Remembering World War I: The U.S. Navy Arrives in Europe

Not quite a month after the United States declared war, the first American warships arrived in Europe on May 4, 1917.[1] The Germans had resumed unrestricted submarine warfare in early 1917, leading to more than 800 Allied ships being sunk in a matter of months. Without escorts, these ships served as easy prey for the Germans.[2] This warfare had reduced British grain stores to a critical three week supply.[3]  The Royal Navy urgently requested more destroyers for hunting submarines.

The destroyers’ arrival was due in part to the presence in England of an American naval mission headed by Vice Adm. William Sims. A few years before, then Capt. Sims was President of the Naval War College at Newport. Appointed by the first Chief of Naval Operations (CNO), William Benson, together they anticipated a transatlantic naval war involving new challenges and technology.  Ashore and in exercises of the “War College Afloat” they studied the role of the Navy in modern war. 

By 1917 Benson anticipated a naval campaign in European waters that would require a naval headquarters in England.  Sims, with established reputation throughout the Navy, proved the ideal officer for that mission.[4]  He traveled to London under an assumed name, in civilian guise, arriving on April 2, 1917 with the intention of establishing direct contact between the United States Chief of Naval Operations, the Royal Navy, and other Allied naval forces.[5]  

By establishing an office in England called the “London Flagship,” Sims and a select staff of officers and expatriate American specialists evaluated and passed Allied naval communications and intelligence to the Department of the Navy.  Sims and his staff promoted American naval opinions when reviewing strategy with the British Admiralty. They challenged the Royal Navy’s method of countering German submarines, insisting supply ships should sail in protected convoys.[6]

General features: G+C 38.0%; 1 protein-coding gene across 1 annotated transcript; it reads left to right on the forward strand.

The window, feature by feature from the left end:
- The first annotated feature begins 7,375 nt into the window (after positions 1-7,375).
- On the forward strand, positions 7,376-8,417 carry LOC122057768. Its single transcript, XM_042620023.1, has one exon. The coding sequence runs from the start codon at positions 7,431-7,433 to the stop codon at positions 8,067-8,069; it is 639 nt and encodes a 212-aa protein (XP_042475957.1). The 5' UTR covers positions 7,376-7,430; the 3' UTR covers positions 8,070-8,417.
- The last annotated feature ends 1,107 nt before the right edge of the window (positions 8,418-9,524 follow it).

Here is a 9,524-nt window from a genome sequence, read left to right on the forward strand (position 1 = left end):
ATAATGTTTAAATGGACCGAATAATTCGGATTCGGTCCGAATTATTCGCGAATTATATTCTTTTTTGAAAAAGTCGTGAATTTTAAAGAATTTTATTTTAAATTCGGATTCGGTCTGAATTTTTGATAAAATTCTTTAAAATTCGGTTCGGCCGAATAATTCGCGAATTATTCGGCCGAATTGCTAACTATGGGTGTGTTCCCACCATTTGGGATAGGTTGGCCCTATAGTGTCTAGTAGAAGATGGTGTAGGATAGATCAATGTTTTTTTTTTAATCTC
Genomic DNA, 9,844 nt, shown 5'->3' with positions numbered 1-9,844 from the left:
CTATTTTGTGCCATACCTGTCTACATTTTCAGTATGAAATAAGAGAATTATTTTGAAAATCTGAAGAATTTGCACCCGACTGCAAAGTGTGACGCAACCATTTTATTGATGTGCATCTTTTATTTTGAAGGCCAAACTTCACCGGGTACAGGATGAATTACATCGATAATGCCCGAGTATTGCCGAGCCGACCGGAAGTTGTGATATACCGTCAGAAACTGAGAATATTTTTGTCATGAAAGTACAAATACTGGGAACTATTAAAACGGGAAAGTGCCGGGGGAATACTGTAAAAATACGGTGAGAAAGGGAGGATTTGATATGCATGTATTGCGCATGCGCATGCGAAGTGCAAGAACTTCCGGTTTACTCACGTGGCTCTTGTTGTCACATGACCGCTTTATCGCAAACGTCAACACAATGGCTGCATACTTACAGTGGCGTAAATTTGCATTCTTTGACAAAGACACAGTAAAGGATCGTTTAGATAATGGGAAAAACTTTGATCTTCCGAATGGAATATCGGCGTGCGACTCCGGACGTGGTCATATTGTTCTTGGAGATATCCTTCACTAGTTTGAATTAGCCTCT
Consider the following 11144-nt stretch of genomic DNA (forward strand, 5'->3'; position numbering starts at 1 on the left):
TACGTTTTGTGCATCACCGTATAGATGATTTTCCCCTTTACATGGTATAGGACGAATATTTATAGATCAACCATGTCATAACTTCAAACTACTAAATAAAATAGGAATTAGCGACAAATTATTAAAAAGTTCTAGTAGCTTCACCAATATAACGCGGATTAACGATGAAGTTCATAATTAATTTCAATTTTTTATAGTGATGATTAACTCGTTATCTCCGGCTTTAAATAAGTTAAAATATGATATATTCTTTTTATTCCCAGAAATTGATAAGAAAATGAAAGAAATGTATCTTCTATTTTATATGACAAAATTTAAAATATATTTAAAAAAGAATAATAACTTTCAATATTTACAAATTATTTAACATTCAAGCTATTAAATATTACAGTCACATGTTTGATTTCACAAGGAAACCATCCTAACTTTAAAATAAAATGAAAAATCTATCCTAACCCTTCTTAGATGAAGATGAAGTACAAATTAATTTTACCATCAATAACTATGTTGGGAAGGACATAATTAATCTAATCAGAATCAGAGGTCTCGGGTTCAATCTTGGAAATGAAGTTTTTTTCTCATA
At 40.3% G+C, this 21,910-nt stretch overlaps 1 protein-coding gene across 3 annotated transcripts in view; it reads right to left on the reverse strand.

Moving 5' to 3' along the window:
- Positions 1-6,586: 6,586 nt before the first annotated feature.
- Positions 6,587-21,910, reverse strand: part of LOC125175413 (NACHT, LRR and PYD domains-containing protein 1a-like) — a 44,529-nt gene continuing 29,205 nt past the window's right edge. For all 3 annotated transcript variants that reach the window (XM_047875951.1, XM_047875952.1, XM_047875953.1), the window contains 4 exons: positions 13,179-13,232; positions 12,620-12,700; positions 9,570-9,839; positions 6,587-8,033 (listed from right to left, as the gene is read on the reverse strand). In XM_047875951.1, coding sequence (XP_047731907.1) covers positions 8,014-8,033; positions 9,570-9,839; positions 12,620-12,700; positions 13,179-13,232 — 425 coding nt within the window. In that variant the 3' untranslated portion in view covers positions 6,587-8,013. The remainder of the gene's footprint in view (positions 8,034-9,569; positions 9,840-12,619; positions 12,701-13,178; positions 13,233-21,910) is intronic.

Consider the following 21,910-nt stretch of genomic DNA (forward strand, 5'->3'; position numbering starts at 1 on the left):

A trial convoy formed on May 10 at Gibraltar, and sailed to England without loss. The second escorted convoy, bound for England from Virginia, also arrived undamaged.  After that all supply and troop shipping was required to sail in convoys.  By mid-June the five American destroyers were escorting groups of arriving merchants ships into harbor.[7]   The convoy strategy overcame the German unrestricted submarine warfare campaign.

In the first month of American involvement in World War I, the U.S. Navy changed the strategic balance, not with its growing fleet, or daring operations, but through sound strategic thinking. The convoy system secured the passage of the American Expeditionary Forces to France along with vital supplies for all the Allies. America was becoming a world power with a first class navy.

[1] William Still, The Queenstown Patrol, 1917, (Newport, Naval War College, 1996). p. 19

[2] Ibid, pp 30-31.

[3] Jean Edward Smith, FDR, (New York, Random House, 2007), 141

[4] CDR David Kohnen, USNR, PhD, History MOC Warfighters Should Know, The “London Flagship:” Estimate of the Situation for U.S. Navy Operations in a World at War, https://www.usnwc.edu/mocwarfighter/Article_M.aspx?ArticleID=41, 4/21/’17.

[5] Ibid.

[6] Jean Edward Smith, FDR, (New York, Random House, 2007). 141-2, 144

[7] William Still, The Queenstown Patrol, 1917, (Newport, Naval War College, 1996). p. 66